Standardized testing, and the targets schools are set, does little to actually help young people figure out the best pathway for them—or help with job supply and demand. Schools are scored based on things like student attendance, grades, how many of their students graduate, and how many go on to further education. The experience students receive on their way through the education system is not measured. Neither is their contribution to industry.
Of course teachers and school districts want their students to learn more than just the curriculum at school, but there are few incentives in place for them to offer more—and resources such as time and staff numbers are limited.
All levels of work, and most aspects of life even, require a core set of generic skills to navigate successfully. We’re talking mindset skills—foundational skills that make the fine-tuning skills needed for any occupation. These foundational mindset skills include critical thinking, problem-solving, project management, collaboration, learning how to learn, resilience (or grit), and creativity. But there is no measure of these skills in the education system—and no requirements to teach them.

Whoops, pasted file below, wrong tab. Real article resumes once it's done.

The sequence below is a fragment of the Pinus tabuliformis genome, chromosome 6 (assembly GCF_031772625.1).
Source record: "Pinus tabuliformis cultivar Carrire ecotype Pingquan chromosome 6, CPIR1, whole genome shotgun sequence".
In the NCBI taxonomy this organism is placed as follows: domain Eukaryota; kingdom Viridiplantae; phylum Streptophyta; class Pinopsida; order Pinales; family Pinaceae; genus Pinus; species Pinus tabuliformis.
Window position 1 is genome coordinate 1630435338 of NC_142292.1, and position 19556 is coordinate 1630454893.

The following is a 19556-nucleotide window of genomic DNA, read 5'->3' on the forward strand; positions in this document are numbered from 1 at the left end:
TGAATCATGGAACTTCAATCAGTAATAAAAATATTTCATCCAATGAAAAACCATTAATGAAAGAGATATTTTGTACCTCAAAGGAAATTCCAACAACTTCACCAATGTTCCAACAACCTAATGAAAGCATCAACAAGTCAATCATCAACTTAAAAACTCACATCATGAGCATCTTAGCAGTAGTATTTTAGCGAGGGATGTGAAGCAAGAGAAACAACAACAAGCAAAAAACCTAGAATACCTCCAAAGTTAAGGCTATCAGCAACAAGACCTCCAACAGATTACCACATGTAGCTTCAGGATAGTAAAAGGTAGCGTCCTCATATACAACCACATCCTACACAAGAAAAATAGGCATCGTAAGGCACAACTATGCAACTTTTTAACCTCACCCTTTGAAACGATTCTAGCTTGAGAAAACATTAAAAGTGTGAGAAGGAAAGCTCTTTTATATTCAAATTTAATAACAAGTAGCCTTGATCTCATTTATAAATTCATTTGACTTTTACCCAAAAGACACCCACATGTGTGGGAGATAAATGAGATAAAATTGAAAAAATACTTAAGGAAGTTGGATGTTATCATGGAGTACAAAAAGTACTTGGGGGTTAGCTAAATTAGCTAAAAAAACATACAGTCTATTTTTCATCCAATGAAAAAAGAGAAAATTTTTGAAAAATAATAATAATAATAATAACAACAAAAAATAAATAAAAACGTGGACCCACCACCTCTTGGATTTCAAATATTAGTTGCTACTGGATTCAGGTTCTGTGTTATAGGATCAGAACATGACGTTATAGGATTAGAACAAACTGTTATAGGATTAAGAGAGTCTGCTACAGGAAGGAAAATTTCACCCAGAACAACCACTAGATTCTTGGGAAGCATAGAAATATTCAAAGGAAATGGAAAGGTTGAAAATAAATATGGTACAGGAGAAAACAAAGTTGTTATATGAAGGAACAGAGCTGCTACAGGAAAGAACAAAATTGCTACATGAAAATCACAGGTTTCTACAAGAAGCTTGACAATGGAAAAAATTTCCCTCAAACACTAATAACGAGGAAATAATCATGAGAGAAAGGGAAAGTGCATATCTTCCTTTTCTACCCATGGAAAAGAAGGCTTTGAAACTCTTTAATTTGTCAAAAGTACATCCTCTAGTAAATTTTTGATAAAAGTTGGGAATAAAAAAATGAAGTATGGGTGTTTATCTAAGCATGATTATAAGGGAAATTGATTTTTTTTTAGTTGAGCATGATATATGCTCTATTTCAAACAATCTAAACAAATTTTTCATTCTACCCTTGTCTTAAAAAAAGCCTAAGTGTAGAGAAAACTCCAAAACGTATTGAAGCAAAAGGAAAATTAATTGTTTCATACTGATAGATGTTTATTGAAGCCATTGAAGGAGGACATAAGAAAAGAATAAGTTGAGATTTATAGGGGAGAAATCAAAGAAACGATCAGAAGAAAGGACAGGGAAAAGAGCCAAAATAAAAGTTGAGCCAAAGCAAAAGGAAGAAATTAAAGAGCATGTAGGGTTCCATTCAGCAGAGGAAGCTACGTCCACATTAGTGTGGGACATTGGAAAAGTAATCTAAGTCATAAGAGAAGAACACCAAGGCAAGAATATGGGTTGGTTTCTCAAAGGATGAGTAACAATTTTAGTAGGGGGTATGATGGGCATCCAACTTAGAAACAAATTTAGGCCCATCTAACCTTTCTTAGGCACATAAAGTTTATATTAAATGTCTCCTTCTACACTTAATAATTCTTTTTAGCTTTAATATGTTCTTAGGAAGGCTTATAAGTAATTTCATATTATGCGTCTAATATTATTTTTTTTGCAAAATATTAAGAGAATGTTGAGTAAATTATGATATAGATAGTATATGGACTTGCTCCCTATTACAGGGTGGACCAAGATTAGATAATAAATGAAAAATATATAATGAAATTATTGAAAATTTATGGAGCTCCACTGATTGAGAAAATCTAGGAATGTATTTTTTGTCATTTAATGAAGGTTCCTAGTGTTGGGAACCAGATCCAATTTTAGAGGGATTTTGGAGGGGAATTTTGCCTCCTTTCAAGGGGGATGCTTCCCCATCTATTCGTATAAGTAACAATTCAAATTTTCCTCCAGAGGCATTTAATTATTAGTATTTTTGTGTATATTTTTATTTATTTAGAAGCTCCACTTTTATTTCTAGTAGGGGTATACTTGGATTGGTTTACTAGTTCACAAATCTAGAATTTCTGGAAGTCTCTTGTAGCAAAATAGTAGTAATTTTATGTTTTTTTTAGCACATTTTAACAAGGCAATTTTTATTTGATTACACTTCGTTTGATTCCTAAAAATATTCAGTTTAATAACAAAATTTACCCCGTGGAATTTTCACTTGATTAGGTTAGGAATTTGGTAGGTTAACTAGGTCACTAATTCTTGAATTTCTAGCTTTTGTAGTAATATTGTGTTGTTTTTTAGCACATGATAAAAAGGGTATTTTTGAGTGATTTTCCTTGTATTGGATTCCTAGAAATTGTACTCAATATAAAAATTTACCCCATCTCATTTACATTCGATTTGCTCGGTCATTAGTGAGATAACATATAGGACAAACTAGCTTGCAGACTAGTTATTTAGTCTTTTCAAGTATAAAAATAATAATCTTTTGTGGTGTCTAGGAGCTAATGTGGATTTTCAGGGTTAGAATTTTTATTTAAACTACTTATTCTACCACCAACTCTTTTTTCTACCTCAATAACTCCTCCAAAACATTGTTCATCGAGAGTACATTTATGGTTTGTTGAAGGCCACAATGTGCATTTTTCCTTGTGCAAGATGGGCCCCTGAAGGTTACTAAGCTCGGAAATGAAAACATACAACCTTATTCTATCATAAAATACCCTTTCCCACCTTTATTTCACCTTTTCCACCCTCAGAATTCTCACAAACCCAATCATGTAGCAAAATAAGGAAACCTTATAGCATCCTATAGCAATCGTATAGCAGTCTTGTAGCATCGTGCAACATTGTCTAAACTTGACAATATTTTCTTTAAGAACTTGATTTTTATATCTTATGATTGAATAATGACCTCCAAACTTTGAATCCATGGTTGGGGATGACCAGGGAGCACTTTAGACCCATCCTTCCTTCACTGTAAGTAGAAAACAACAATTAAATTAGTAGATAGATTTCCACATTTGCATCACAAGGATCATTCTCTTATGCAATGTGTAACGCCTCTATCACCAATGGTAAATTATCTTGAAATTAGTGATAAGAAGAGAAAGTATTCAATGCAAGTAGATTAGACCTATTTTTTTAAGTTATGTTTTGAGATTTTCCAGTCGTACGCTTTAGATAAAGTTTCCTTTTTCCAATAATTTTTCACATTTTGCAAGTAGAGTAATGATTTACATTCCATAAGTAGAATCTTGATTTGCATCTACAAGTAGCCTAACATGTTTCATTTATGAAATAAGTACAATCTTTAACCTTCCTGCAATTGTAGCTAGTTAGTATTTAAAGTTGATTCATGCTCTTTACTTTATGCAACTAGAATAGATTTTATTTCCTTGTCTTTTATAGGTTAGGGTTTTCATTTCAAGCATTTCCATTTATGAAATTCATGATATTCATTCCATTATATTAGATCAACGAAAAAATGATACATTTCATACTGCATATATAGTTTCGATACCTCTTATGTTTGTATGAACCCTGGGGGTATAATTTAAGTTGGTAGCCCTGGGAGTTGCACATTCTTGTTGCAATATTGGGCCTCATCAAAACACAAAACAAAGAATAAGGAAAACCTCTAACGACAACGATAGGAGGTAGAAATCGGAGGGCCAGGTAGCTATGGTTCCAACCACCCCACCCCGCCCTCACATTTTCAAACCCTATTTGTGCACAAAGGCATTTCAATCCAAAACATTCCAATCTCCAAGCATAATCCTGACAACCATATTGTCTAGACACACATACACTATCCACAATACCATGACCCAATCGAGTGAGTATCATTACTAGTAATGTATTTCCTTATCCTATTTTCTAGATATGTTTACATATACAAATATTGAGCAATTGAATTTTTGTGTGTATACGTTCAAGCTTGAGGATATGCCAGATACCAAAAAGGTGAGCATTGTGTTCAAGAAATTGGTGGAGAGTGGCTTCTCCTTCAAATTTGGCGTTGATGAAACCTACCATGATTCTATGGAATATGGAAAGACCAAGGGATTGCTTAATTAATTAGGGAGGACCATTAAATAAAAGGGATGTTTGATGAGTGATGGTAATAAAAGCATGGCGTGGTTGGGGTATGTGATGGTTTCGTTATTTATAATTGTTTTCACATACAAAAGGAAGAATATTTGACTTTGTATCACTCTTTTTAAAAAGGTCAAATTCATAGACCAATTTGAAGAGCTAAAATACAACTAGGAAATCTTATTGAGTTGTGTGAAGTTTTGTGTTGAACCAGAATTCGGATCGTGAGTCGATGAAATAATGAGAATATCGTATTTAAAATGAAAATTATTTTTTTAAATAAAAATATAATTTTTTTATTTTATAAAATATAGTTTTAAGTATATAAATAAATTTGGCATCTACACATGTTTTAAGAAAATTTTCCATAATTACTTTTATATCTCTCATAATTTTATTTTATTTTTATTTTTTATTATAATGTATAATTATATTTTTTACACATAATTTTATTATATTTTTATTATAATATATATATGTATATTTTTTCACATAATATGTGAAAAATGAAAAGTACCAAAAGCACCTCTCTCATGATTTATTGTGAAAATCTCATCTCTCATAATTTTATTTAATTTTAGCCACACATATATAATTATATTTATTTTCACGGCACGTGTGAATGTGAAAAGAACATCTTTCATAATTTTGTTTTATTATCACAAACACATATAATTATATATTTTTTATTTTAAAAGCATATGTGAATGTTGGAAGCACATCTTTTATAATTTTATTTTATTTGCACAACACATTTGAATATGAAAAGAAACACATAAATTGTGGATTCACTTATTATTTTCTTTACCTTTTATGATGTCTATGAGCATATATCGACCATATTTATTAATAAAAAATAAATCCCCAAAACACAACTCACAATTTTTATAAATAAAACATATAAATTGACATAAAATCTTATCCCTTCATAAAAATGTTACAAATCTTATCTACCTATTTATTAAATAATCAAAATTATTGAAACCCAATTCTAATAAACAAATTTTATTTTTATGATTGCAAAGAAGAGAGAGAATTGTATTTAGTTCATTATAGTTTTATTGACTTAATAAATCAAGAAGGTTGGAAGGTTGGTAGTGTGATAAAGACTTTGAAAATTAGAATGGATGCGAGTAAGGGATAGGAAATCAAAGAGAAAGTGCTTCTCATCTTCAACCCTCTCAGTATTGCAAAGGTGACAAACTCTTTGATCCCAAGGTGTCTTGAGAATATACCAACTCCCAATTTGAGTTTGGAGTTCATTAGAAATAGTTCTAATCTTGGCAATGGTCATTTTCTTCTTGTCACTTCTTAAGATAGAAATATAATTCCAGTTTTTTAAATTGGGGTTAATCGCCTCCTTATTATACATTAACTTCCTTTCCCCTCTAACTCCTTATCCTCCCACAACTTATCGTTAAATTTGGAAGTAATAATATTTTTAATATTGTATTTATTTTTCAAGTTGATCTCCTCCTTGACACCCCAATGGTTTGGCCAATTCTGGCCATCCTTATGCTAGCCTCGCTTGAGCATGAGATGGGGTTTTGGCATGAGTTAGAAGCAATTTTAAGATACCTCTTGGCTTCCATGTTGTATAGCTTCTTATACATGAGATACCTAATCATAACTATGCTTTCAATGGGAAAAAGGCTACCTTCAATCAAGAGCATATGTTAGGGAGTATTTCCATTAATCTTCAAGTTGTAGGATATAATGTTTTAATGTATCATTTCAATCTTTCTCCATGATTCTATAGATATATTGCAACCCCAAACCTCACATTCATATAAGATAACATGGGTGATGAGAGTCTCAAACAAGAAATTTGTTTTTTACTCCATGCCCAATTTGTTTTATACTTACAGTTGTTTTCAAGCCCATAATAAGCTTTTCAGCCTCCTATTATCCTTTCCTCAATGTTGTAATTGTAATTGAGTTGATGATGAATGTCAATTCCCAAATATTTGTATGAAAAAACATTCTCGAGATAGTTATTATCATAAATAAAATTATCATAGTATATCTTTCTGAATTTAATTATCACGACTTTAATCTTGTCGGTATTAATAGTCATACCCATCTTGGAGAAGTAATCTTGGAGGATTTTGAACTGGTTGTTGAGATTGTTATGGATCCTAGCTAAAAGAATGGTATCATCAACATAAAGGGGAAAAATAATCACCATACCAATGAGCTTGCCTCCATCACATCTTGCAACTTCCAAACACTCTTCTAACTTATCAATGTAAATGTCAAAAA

These foundational mindset skills allow young people to navigate whatever life throws at them, and give them an adaptable toolkit to make good choices that let them fully explore their personality and interests.
When it comes to fixing the skills gap, young people, equipped with these foundational mindset skills, have the ability to adapt to a changing workplace—and we can cultivate more innovative young minds that can help solve the major problems facing society.
What matters most is giving as many young people as possible access to learning these foundational mindset skills.
So, how do we do that?
We’ll cover approaches that can help fix the skills gap in Parts 2 and 3!
We'll explore how to fix the skills gap and give youth a chance over the next instalments!